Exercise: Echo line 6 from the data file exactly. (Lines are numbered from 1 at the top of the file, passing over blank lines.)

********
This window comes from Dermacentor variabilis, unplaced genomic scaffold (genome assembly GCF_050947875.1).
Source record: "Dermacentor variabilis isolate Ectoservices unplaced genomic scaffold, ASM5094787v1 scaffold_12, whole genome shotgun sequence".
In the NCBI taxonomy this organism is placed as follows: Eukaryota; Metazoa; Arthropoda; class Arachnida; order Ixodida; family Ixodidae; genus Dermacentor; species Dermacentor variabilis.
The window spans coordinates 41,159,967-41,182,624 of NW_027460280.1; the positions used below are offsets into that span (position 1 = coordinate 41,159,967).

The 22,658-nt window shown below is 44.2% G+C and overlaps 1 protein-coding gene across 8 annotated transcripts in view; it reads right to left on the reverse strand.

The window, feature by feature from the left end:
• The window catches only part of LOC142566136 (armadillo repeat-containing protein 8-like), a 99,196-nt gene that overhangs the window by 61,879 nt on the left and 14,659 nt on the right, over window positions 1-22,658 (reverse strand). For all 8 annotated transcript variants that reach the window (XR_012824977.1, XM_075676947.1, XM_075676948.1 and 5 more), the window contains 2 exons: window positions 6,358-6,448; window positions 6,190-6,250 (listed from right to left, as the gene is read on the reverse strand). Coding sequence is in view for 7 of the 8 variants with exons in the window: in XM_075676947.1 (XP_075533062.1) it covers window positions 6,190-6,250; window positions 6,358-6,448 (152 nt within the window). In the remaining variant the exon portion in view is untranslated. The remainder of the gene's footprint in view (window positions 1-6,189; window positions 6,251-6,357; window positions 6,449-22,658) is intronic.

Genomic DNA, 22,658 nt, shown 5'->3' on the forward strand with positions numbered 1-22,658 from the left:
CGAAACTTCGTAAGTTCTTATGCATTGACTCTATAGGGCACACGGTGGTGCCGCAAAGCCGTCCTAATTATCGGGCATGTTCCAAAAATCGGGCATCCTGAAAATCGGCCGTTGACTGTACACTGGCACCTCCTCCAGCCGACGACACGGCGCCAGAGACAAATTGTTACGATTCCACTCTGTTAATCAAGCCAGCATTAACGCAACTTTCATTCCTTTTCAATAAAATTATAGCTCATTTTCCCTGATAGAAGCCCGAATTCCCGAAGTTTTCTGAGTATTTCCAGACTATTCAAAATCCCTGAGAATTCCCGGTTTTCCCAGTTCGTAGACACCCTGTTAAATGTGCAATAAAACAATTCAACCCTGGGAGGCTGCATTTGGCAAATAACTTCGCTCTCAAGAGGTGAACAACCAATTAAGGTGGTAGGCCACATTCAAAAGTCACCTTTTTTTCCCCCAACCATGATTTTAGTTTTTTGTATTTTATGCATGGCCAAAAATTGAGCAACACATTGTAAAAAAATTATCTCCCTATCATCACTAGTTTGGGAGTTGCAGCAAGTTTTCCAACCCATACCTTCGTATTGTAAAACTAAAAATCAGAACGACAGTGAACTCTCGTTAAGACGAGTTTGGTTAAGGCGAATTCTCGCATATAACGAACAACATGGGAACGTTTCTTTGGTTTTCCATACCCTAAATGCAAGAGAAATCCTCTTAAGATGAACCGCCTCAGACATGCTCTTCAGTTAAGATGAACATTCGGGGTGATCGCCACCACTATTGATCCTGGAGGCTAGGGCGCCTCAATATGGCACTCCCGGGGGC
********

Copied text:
The window, feature by feature from the left end: